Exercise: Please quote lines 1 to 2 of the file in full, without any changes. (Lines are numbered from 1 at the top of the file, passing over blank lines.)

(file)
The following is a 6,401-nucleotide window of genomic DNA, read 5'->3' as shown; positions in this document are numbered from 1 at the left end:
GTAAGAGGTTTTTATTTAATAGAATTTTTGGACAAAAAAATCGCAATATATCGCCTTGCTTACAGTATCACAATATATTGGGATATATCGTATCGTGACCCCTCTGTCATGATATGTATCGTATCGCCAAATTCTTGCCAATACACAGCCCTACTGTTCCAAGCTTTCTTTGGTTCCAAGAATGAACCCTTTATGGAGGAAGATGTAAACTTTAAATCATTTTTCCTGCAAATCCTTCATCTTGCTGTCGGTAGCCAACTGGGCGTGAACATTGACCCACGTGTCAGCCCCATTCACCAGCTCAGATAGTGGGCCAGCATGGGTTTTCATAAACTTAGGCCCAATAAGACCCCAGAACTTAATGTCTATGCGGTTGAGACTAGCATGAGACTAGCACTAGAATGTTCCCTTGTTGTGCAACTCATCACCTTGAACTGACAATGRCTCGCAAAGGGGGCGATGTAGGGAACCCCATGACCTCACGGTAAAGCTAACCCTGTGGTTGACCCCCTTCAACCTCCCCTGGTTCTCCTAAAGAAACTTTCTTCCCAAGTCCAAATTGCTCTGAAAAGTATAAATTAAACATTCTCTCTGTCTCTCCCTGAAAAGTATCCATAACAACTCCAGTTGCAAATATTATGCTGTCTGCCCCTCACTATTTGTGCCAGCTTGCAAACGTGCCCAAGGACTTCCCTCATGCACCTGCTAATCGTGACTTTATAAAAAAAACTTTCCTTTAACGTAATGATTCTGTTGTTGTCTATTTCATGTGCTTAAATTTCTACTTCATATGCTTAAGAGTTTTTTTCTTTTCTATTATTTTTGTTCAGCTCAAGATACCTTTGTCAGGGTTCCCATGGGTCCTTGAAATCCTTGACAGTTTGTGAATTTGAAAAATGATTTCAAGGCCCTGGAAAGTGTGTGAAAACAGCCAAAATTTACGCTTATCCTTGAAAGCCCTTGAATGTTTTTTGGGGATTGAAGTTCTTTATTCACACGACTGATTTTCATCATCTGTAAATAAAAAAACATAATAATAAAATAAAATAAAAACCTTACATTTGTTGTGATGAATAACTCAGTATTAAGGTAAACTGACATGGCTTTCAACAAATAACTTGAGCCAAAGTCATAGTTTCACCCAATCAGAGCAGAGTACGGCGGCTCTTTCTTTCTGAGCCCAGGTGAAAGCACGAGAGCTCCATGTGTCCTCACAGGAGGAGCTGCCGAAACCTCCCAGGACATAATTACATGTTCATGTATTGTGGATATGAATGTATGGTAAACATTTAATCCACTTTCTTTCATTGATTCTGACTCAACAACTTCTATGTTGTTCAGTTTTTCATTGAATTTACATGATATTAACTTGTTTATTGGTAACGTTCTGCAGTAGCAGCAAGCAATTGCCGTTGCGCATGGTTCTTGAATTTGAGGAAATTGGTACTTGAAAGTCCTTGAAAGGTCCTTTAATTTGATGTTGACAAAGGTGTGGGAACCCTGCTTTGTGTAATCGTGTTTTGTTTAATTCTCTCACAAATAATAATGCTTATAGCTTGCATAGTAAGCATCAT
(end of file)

The following is a 6,401-nucleotide window of genomic DNA, read 5'->3' as shown; positions in this document are numbered from 1 at the left end:
GTAAGAGGTTTTTATTTAATAGAATTTTTGGACAAAAAAATCGCAATATATCGCCTTGCTTACAGTATCACAATATATTGGGATATATCGTATCGTGACCCCTCTGTCATGATATGTATCGTATCGCCAAATTCTTGCCAATACACAGCCCTACTGTTCCAAGCTTTCTTTGGTTCCAAGAATGAACCCTTTATGGAGGAAGATGTAAACTTTAAATCATTTTTCCTGCAAATCCTTCATCTTGCTGTCGGTAGCCAACTGGGCGTGAACATTGACCCACGTGTCAGCCCCATTCACCAGCTCAGATAGTGGGCCAGCATGGGTTTTCATAAACTTAGGCCCAATAAGACCCCAGAACTTAATGTCTATGCGGTTGAGACTAGCATGAGACTAGCACTAGAATGTTCCCTTGTTGTGCAACTCATCACCTTGAACTGACAATGRCTCGCAAAGGGGGCGATGTAGGGAACCCCATGACCTCACGGTAAAGCTAACCCTGTGGTTGACCCCCTTCAACCTCCCCTGGTTCTCCTAAAGAAACTTTCTTCCCAAGTCCAAATTGCTCTGAAAAGTATAAATTAAACATTCTCTCTGTCTCTCCCTGAAAAGTATCCATAACAACTCCAGTTGCAAATATTATGCTGTCTGCCCCTCACTATTTGTGCCAGCTTGCAAACGTGCCCAAGGACTTCCCTCATGCACCTGCTAATCGTGACTTTATAAAAAAAACTTTCCTTTAACGTAATGATTCTGTTGTTGTCTATTTCATGTGCTTAAATTTCTACTTCATATGCTTAAGAGTTTTTTTCTTTTCTATTATTTTTGTTCAGCTCAAGATACCTTTGTCAGGGTTCCCATGGGTCCTTGAAATCCTTGACAGTTTGTGAATTTGAAAAATGATTTCAAGGCCCTGGAAAGTGTGTGAAAACAGCCAAAATTTACGCTTATCCTTGAAAGCCCTTGAATGTTTTTTGGGGATTGAAGTTCTTTATTCACACGACTGATTTTCATCATCTGTAAATAAAAAAACATAATAATAAAATAAAATAAAAACCTTACATTTGTTGTGATGAATAACTCAGTATTAAGGTAAACTGACATGGCTTTCAACAAATAACTTGAGCCAAAGTCATAGTTTCACCCAATCAGAGCAGAGTACGGCGGCTCTTTCTTTCTGAGCCCAGGTGAAAGCACGAGAGCTCCATGTGTCCTCACAGGAGGAGCTGCCGAAACCTCCCAGGACATAATTACATGTTCATGTATTGTGGATATGAATGTATGGTAAACATTTAATCCACTTTCTTTCATTGATTCTGACTCAACAACTTCTATGTTGTTCAGTTTTTCATTGAATTTACATGATATTAACTTGTTTATTGGTAACGTTCTGCAGTAGCAGCAAGCAATTGCCGTTGCGCATGGTTCTTGAATTTGAGGAAATTGGTACTTGAAAGTCCTTGAAAGGTCCTTTAATTTGATGTTGACAAAGGTGTGGGAACCCTGCTTTGTGTAATCGTGTTTTGTTTAATTCTCTCACAAATAATAATGCTTATAGCTTGCATAGTAAGCATCAT